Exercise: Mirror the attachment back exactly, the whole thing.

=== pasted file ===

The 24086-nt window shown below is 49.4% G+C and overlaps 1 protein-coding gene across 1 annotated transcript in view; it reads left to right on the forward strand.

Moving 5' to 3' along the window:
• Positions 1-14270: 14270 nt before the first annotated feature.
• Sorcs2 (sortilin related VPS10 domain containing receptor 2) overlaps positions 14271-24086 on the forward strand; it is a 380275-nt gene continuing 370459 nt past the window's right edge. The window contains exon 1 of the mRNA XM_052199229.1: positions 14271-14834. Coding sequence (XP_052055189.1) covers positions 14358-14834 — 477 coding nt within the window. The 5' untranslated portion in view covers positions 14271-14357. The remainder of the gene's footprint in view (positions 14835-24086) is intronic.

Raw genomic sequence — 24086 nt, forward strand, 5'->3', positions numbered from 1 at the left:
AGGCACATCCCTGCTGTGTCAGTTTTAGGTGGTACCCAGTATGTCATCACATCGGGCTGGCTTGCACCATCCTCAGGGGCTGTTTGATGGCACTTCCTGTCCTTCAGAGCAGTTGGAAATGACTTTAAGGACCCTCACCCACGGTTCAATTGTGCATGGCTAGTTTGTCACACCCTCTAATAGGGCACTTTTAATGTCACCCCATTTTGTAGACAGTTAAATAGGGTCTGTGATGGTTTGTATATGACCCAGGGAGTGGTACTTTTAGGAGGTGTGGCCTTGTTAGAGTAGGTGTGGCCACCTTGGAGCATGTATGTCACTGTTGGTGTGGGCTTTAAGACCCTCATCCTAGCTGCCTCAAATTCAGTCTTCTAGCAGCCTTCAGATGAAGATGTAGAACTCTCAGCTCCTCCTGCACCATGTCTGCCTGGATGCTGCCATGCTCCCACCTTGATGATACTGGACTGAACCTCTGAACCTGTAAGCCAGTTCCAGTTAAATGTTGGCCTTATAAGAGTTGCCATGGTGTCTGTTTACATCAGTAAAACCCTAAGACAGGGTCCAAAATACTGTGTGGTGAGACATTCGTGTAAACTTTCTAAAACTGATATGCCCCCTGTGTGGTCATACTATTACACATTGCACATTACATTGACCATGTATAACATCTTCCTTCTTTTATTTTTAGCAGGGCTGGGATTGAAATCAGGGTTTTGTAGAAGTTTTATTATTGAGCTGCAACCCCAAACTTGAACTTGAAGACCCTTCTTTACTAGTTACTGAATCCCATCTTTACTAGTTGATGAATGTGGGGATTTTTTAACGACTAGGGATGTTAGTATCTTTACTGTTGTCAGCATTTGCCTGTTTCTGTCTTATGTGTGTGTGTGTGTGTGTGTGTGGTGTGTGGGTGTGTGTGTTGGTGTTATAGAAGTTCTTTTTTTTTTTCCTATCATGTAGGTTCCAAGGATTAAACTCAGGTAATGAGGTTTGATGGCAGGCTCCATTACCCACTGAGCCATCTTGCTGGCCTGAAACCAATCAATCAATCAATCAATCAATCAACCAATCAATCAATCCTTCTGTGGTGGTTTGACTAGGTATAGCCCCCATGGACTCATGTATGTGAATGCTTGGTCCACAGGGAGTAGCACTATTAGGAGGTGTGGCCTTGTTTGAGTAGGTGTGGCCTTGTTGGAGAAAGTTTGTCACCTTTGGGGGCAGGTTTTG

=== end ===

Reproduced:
The 24086-nt window shown below is 49.4% G+C and overlaps 1 protein-coding gene across 1 annotated transcript in view; it reads left to right on the forward strand.

Moving 5' to 3' along the window:
• Positions 1-14270: 14270 nt before the first annotated feature.
• Sorcs2 (sortilin related VPS10 domain containing receptor 2) overlaps positions 14271-24086 on the forward strand; it is a 380275-nt gene continuing 370459 nt past the window's right edge. The window contains exon 1 of the mRNA XM_052199229.1: positions 14271-14834. Coding sequence (XP_052055189.1) covers positions 14358-14834 — 477 coding nt within the window. The 5' untranslated portion in view covers positions 14271-14357. The remainder of the gene's footprint in view (positions 14835-24086) is intronic.

Raw genomic sequence — 24086 nt, forward strand, 5'->3', positions numbered from 1 at the left:
AGGCACATCCCTGCTGTGTCAGTTTTAGGTGGTACCCAGTATGTCATCACATCGGGCTGGCTTGCACCATCCTCAGGGGCTGTTTGATGGCACTTCCTGTCCTTCAGAGCAGTTGGAAATGACTTTAAGGACCCTCACCCACGGTTCAATTGTGCATGGCTAGTTTGTCACACCCTCTAATAGGGCACTTTTAATGTCACCCCATTTTGTAGACAGTTAAATAGGGTCTGTGATGGTTTGTATATGACCCAGGGAGTGGTACTTTTAGGAGGTGTGGCCTTGTTAGAGTAGGTGTGGCCACCTTGGAGCATGTATGTCACTGTTGGTGTGGGCTTTAAGACCCTCATCCTAGCTGCCTCAAATTCAGTCTTCTAGCAGCCTTCAGATGAAGATGTAGAACTCTCAGCTCCTCCTGCACCATGTCTGCCTGGATGCTGCCATGCTCCCACCTTGATGATACTGGACTGAACCTCTGAACCTGTAAGCCAGTTCCAGTTAAATGTTGGCCTTATAAGAGTTGCCATGGTGTCTGTTTACATCAGTAAAACCCTAAGACAGGGTCCAAAATACTGTGTGGTGAGACATTCGTGTAAACTTTCTAAAACTGATATGCCCCCTGTGTGGTCATACTATTACACATTGCACATTACATTGACCATGTATAACATCTTCCTTCTTTTATTTTTAGCAGGGCTGGGATTGAAATCAGGGTTTTGTAGAAGTTTTATTATTGAGCTGCAACCCCAAACTTGAACTTGAAGACCCTTCTTTACTAGTTACTGAATCCCATCTTTACTAGTTGATGAATGTGGGGATTTTTTAACGACTAGGGATGTTAGTATCTTTACTGTTGTCAGCATTTGCCTGTTTCTGTCTTATGTGTGTGTGTGTGTGTGTGTGTGGTGTGTGGGTGTGTGTGTTGGTGTTATAGAAGTTCTTTTTTTTTTTCCTATCATGTAGGTTCCAAGGATTAAACTCAGGTAATGAGGTTTGATGGCAGGCTCCATTACCCACTGAGCCATCTTGCTGGCCTGAAACCAATCAATCAATCAATCAATCAATCAACCAATCAATCAATCCTTCTGTGGTGGTTTGACTAGGTATAGCCCCCATGGACTCATGTATGTGAATGCTTGGTCCACAGGGAGTAGCACTATTAGGAGGTGTGGCCTTGTTTGAGTAGGTGTGGCCTTGTTGGAGAAAGTTTGTCACCTTTGGGGGCAGGTTTTG